For example, it's dubious whether any Greek really believed in the story of Demeter, Persephone, and Hades, or even would have cared whether it was true or not. There was certainly never any attempt to date when it took place. The story may have given some meaning to the annual crop cycles; but it wasn't intrinsic to the worship of Demeter as a fertility goddess. Moreover, the resurrection of the "corn king" (or, more often, "corn queen") had no implications for the afterlives of their adherents; if there were an afterlife, it was as a shade or spirit in an underworld (Sheol or Hades).

By contrast, from the very beginning, Christians insisted on Jesus' resurrection as a historical fact — indeed, a central tenet of the religion. Moreover, they made little attempt to tie the resurrection to the agricultural cycle; rather, it was tied to the Jewish Passover, a commemoration of the Hebrews' release from slavery in Egypt. (For further information, read Jesus and the Jewish Roots of the Eucharist: Unlocking the Secrets of the Last Supper, by Brant Pitre and Scott Hahn.) In one of those trenchant remarks that stay with a person, C. S. Lewis, in Mere Christianity, noted Jesus' failure to refer to the agricultural symbolism of the bread and wine, and commented: "It is as if you had met the sea serpent and found it disbelieved in sea serpents, as if you had met a man who had done all the things attributed to Sir Lancelot but who had himself apparently never heard of chivalry."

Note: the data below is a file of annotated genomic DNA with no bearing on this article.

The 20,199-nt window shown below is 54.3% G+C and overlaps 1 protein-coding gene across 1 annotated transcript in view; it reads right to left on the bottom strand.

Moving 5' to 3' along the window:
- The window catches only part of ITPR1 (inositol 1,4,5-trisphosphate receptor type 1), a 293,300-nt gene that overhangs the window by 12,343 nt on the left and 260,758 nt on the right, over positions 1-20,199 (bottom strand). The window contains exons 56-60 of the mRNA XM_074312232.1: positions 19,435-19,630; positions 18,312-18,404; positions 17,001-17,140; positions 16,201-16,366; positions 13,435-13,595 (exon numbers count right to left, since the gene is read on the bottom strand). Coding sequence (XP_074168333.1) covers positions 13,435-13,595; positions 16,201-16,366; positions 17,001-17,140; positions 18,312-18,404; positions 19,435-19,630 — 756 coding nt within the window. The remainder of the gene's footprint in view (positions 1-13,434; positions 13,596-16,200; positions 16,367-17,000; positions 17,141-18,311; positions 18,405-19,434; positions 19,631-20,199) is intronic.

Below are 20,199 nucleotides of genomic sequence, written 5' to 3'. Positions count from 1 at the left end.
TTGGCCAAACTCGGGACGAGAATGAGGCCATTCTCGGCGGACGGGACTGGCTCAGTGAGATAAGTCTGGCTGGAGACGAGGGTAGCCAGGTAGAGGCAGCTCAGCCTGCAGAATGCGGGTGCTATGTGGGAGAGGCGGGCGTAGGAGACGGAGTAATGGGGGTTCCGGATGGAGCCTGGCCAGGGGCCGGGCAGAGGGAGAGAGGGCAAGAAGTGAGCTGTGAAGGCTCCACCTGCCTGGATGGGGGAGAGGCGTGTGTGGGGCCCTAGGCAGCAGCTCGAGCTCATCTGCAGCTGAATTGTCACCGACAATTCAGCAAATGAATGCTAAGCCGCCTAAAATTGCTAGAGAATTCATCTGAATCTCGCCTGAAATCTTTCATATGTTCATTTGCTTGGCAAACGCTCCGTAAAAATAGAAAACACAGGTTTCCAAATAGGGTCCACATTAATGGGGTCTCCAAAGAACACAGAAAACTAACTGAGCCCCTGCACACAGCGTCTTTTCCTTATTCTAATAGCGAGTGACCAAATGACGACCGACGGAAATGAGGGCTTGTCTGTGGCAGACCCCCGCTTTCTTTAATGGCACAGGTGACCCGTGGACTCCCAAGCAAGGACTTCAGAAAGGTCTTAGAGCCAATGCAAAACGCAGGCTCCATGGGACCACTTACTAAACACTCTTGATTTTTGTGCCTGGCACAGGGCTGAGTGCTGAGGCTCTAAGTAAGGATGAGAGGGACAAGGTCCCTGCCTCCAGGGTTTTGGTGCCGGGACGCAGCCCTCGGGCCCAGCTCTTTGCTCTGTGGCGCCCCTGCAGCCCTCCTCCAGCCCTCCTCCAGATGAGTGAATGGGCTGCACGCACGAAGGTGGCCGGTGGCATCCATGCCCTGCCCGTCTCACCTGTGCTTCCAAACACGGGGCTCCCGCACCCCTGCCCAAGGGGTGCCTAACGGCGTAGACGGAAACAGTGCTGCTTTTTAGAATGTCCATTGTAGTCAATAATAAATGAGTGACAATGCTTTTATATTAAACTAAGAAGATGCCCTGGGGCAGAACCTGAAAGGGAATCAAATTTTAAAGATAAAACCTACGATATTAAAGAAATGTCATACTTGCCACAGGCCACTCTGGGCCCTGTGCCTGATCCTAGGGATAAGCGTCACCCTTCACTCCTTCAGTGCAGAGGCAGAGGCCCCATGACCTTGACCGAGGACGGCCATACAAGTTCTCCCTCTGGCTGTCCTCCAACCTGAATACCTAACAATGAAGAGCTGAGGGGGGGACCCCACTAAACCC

At least, this is the case in the synoptics. John does bring in agricultural imagery, but as metaphors referring back to Jesus, not the other way around. For instance, Jesus uses the metaphor of a grain of wheat to illustrate that his own death is necessary for the new life for all. He also uses the metaphor of a grapevine to illustrate the relationship of his disciples to him. I can't stress this enough: Other mythoi use stories to give meaning to natural processes; Jesus (through John) uses natural processes as parables for his own teaching. The dynamics are exactly opposite.

The Jews were unique among the nations of classical antiquity for the degree to which their God was active in their history. They weren't merely dice in a game between the gods; Yahweh was constantly interfering, alternately rewarding and punishing, commanding and pleading, praising and condemning. This point is sharpened in the life, death, and resurrection of Jesus, which happened within dates we can estimate fairly well, among personages of secular Roman and Jewish history. And the early Christians were definite upone this point: